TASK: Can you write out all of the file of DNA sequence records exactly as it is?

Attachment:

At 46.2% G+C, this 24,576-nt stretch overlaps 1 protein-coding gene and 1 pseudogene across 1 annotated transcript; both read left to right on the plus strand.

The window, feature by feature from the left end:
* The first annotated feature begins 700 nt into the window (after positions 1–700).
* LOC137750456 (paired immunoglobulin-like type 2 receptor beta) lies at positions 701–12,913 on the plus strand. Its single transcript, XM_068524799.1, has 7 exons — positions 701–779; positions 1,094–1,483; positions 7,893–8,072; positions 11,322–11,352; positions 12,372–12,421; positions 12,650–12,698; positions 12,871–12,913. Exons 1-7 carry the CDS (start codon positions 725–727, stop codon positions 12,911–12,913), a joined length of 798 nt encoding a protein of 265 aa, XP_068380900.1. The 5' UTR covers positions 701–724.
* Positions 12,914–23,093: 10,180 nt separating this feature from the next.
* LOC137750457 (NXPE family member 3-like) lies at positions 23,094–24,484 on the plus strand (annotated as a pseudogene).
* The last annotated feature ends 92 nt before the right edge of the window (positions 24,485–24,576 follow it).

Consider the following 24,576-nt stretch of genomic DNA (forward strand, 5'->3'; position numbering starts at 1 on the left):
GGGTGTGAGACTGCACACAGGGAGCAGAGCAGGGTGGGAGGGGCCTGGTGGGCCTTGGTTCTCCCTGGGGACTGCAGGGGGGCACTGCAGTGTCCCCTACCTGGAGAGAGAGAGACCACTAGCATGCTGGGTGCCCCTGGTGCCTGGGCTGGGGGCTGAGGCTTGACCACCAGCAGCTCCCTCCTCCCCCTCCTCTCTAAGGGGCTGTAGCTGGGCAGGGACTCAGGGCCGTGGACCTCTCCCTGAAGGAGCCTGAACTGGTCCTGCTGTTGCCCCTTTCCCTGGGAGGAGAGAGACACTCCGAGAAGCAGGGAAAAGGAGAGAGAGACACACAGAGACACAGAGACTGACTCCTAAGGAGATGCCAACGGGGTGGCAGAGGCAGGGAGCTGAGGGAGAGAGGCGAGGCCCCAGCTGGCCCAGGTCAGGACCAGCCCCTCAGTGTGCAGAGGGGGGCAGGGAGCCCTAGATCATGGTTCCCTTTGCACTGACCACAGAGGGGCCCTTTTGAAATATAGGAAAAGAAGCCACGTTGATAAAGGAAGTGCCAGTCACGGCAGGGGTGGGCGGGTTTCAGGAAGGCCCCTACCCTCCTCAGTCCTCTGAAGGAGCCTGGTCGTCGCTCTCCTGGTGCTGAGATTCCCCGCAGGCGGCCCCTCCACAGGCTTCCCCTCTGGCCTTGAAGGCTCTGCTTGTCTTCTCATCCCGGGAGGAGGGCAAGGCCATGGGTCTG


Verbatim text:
At 46.2% G+C, this 24,576-nt stretch overlaps 1 protein-coding gene and 1 pseudogene across 1 annotated transcript; both read left to right on the plus strand.

The window, feature by feature from the left end:
* The first annotated feature begins 700 nt into the window (after positions 1–700).
* LOC137750456 (paired immunoglobulin-like type 2 receptor beta) lies at positions 701–12,913 on the plus strand. Its single transcript, XM_068524799.1, has 7 exons — positions 701–779; positions 1,094–1,483; positions 7,893–8,072; positions 11,322–11,352; positions 12,372–12,421; positions 12,650–12,698; positions 12,871–12,913. Exons 1-7 carry the CDS (start codon positions 725–727, stop codon positions 12,911–12,913), a joined length of 798 nt encoding a protein of 265 aa, XP_068380900.1. The 5' UTR covers positions 701–724.
* Positions 12,914–23,093: 10,180 nt separating this feature from the next.
* LOC137750457 (NXPE family member 3-like) lies at positions 23,094–24,484 on the plus strand (annotated as a pseudogene).
* The last annotated feature ends 92 nt before the right edge of the window (positions 24,485–24,576 follow it).

Consider the following 24,576-nt stretch of genomic DNA (forward strand, 5'->3'; position numbering starts at 1 on the left):
GGGTGTGAGACTGCACACAGGGAGCAGAGCAGGGTGGGAGGGGCCTGGTGGGCCTTGGTTCTCCCTGGGGACTGCAGGGGGGCACTGCAGTGTCCCCTACCTGGAGAGAGAGAGACCACTAGCATGCTGGGTGCCCCTGGTGCCTGGGCTGGGGGCTGAGGCTTGACCACCAGCAGCTCCCTCCTCCCCCTCCTCTCTAAGGGGCTGTAGCTGGGCAGGGACTCAGGGCCGTGGACCTCTCCCTGAAGGAGCCTGAACTGGTCCTGCTGTTGCCCCTTTCCCTGGGAGGAGAGAGACACTCCGAGAAGCAGGGAAAAGGAGAGAGAGACACACAGAGACACAGAGACTGACTCCTAAGGAGATGCCAACGGGGTGGCAGAGGCAGGGAGCTGAGGGAGAGAGGCGAGGCCCCAGCTGGCCCAGGTCAGGACCAGCCCCTCAGTGTGCAGAGGGGGGCAGGGAGCCCTAGATCATGGTTCCCTTTGCACTGACCACAGAGGGGCCCTTTTGAAATATAGGAAAAGAAGCCACGTTGATAAAGGAAGTGCCAGTCACGGCAGGGGTGGGCGGGTTTCAGGAAGGCCCCTACCCTCCTCAGTCCTCTGAAGGAGCCTGGTCGTCGCTCTCCTGGTGCTGAGATTCCCCGCAGGCGGCCCCTCCACAGGCTTCCCCTCTGGCCTTGAAGGCTCTGCTTGTCTTCTCATCCCGGGAGGAGGGCAAGGCCATGGGTCTG